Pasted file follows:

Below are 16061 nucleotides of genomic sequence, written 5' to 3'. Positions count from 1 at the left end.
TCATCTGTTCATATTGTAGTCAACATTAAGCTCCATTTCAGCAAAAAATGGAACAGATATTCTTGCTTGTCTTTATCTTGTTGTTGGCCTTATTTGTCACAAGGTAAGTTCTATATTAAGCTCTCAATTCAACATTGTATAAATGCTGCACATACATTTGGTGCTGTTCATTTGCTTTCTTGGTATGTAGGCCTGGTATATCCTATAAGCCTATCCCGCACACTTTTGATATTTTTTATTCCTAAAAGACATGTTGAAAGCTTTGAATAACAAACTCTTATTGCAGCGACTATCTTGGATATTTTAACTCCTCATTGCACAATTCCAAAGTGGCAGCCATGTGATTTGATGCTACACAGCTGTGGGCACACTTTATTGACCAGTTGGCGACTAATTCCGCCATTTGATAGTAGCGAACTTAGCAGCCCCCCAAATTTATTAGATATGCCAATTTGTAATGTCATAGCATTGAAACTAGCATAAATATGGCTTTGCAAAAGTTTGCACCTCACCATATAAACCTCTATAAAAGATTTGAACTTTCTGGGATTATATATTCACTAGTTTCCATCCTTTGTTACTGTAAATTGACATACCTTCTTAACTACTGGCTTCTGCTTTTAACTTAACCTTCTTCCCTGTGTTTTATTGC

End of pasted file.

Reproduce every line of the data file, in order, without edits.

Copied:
Below are 16061 nucleotides of genomic sequence, written 5' to 3'. Positions count from 1 at the left end.
TCATCTGTTCATATTGTAGTCAACATTAAGCTCCATTTCAGCAAAAAATGGAACAGATATTCTTGCTTGTCTTTATCTTGTTGTTGGCCTTATTTGTCACAAGGTAAGTTCTATATTAAGCTCTCAATTCAACATTGTATAAATGCTGCACATACATTTGGTGCTGTTCATTTGCTTTCTTGGTATGTAGGCCTGGTATATCCTATAAGCCTATCCCGCACACTTTTGATATTTTTTATTCCTAAAAGACATGTTGAAAGCTTTGAATAACAAACTCTTATTGCAGCGACTATCTTGGATATTTTAACTCCTCATTGCACAATTCCAAAGTGGCAGCCATGTGATTTGATGCTACACAGCTGTGGGCACACTTTATTGACCAGTTGGCGACTAATTCCGCCATTTGATAGTAGCGAACTTAGCAGCCCCCCAAATTTATTAGATATGCCAATTTGTAATGTCATAGCATTGAAACTAGCATAAATATGGCTTTGCAAAAGTTTGCACCTCACCATATAAACCTCTATAAAAGATTTGAACTTTCTGGGATTATATATTCACTAGTTTCCATCCTTTGTTACTGTAAATTGACATACCTTCTTAACTACTGGCTTCTGCTTTTAACTTAACCTTCTTCCCTGTGTTTTATTGC